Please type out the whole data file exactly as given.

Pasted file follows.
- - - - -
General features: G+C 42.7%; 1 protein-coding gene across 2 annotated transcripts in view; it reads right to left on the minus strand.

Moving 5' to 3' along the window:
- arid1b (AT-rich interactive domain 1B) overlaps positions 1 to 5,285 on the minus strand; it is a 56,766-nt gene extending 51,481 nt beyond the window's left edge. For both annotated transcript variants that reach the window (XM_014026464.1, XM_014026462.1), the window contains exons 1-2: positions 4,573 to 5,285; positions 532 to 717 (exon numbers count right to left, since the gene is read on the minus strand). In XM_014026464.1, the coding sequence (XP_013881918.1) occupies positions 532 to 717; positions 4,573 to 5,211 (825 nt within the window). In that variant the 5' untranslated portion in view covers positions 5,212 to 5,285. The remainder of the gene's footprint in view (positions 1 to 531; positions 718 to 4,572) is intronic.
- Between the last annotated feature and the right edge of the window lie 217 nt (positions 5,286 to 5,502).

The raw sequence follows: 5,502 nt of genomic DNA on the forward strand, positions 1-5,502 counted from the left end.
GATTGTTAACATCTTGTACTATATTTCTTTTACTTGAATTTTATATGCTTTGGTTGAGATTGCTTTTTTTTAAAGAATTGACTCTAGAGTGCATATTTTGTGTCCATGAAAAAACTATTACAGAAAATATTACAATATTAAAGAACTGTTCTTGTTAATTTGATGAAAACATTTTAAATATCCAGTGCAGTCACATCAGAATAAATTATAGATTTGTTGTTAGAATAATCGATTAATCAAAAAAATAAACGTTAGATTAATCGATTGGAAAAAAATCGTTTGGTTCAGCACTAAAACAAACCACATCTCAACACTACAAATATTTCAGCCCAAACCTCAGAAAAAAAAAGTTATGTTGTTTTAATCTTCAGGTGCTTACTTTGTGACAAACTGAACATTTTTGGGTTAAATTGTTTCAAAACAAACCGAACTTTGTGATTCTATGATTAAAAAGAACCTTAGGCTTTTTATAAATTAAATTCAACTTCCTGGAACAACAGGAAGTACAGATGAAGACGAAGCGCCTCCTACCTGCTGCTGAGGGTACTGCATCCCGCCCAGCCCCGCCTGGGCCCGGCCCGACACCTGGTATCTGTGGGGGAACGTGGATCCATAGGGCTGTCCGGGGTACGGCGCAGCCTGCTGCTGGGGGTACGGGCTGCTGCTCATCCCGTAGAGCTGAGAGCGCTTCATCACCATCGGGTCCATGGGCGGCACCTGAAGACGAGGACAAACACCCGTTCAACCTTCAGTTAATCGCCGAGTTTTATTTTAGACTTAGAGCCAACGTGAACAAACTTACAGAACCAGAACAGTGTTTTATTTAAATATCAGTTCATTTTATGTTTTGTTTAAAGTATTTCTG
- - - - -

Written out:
General features: G+C 42.7%; 1 protein-coding gene across 2 annotated transcripts in view; it reads right to left on the minus strand.

Moving 5' to 3' along the window:
- arid1b (AT-rich interactive domain 1B) overlaps positions 1 to 5,285 on the minus strand; it is a 56,766-nt gene extending 51,481 nt beyond the window's left edge. For both annotated transcript variants that reach the window (XM_014026464.1, XM_014026462.1), the window contains exons 1-2: positions 4,573 to 5,285; positions 532 to 717 (exon numbers count right to left, since the gene is read on the minus strand). In XM_014026464.1, the coding sequence (XP_013881918.1) occupies positions 532 to 717; positions 4,573 to 5,211 (825 nt within the window). In that variant the 5' untranslated portion in view covers positions 5,212 to 5,285. The remainder of the gene's footprint in view (positions 1 to 531; positions 718 to 4,572) is intronic.
- Between the last annotated feature and the right edge of the window lie 217 nt (positions 5,286 to 5,502).

The raw sequence follows: 5,502 nt of genomic DNA on the forward strand, positions 1-5,502 counted from the left end.
GATTGTTAACATCTTGTACTATATTTCTTTTACTTGAATTTTATATGCTTTGGTTGAGATTGCTTTTTTTTAAAGAATTGACTCTAGAGTGCATATTTTGTGTCCATGAAAAAACTATTACAGAAAATATTACAATATTAAAGAACTGTTCTTGTTAATTTGATGAAAACATTTTAAATATCCAGTGCAGTCACATCAGAATAAATTATAGATTTGTTGTTAGAATAATCGATTAATCAAAAAAATAAACGTTAGATTAATCGATTGGAAAAAAATCGTTTGGTTCAGCACTAAAACAAACCACATCTCAACACTACAAATATTTCAGCCCAAACCTCAGAAAAAAAAAGTTATGTTGTTTTAATCTTCAGGTGCTTACTTTGTGACAAACTGAACATTTTTGGGTTAAATTGTTTCAAAACAAACCGAACTTTGTGATTCTATGATTAAAAAGAACCTTAGGCTTTTTATAAATTAAATTCAACTTCCTGGAACAACAGGAAGTACAGATGAAGACGAAGCGCCTCCTACCTGCTGCTGAGGGTACTGCATCCCGCCCAGCCCCGCCTGGGCCCGGCCCGACACCTGGTATCTGTGGGGGAACGTGGATCCATAGGGCTGTCCGGGGTACGGCGCAGCCTGCTGCTGGGGGTACGGGCTGCTGCTCATCCCGTAGAGCTGAGAGCGCTTCATCACCATCGGGTCCATGGGCGGCACCTGAAGACGAGGACAAACACCCGTTCAACCTTCAGTTAATCGCCGAGTTTTATTTTAGACTTAGAGCCAACGTGAACAAACTTACAGAACCAGAACAGTGTTTTATTTAAATATCAGTTCATTTTATGTTTTGTTTAAAGTATTTCTG